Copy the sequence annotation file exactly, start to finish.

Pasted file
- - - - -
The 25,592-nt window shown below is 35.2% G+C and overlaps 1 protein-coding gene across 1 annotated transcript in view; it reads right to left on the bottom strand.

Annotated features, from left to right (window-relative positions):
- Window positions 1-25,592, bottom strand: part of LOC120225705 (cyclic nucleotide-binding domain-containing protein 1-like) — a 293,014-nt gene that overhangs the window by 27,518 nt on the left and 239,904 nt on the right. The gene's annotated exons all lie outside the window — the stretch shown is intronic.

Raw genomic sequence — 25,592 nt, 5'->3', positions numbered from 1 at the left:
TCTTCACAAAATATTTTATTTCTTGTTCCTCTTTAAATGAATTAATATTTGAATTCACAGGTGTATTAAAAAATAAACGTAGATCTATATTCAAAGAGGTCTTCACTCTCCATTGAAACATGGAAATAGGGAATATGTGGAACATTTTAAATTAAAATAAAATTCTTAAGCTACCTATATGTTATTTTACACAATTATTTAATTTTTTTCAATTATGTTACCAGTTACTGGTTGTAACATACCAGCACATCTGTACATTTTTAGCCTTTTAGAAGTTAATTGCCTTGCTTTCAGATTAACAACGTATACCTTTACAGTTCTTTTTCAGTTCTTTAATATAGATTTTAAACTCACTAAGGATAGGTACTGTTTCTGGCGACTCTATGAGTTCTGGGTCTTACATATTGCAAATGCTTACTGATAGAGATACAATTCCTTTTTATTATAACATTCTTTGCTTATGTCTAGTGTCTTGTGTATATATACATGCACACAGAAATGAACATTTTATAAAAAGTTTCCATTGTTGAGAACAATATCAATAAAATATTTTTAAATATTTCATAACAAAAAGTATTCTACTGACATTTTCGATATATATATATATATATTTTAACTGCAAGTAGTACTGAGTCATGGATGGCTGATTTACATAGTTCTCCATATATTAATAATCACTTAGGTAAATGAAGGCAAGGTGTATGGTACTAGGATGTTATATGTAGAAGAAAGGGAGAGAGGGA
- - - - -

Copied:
The 25,592-nt window shown below is 35.2% G+C and overlaps 1 protein-coding gene across 1 annotated transcript in view; it reads right to left on the bottom strand.

Annotated features, from left to right (window-relative positions):
- Window positions 1-25,592, bottom strand: part of LOC120225705 (cyclic nucleotide-binding domain-containing protein 1-like) — a 293,014-nt gene that overhangs the window by 27,518 nt on the left and 239,904 nt on the right. The gene's annotated exons all lie outside the window — the stretch shown is intronic.

Raw genomic sequence — 25,592 nt, 5'->3', positions numbered from 1 at the left:
TCTTCACAAAATATTTTATTTCTTGTTCCTCTTTAAATGAATTAATATTTGAATTCACAGGTGTATTAAAAAATAAACGTAGATCTATATTCAAAGAGGTCTTCACTCTCCATTGAAACATGGAAATAGGGAATATGTGGAACATTTTAAATTAAAATAAAATTCTTAAGCTACCTATATGTTATTTTACACAATTATTTAATTTTTTTCAATTATGTTACCAGTTACTGGTTGTAACATACCAGCACATCTGTACATTTTTAGCCTTTTAGAAGTTAATTGCCTTGCTTTCAGATTAACAACGTATACCTTTACAGTTCTTTTTCAGTTCTTTAATATAGATTTTAAACTCACTAAGGATAGGTACTGTTTCTGGCGACTCTATGAGTTCTGGGTCTTACATATTGCAAATGCTTACTGATAGAGATACAATTCCTTTTTATTATAACATTCTTTGCTTATGTCTAGTGTCTTGTGTATATATACATGCACACAGAAATGAACATTTTATAAAAAGTTTCCATTGTTGAGAACAATATCAATAAAATATTTTTAAATATTTCATAACAAAAAGTATTCTACTGACATTTTCGATATATATATATATATATTTTAACTGCAAGTAGTACTGAGTCATGGATGGCTGATTTACATAGTTCTCCATATATTAATAATCACTTAGGTAAATGAAGGCAAGGTGTATGGTACTAGGATGTTATATGTAGAAGAAAGGGAGAGAGGGA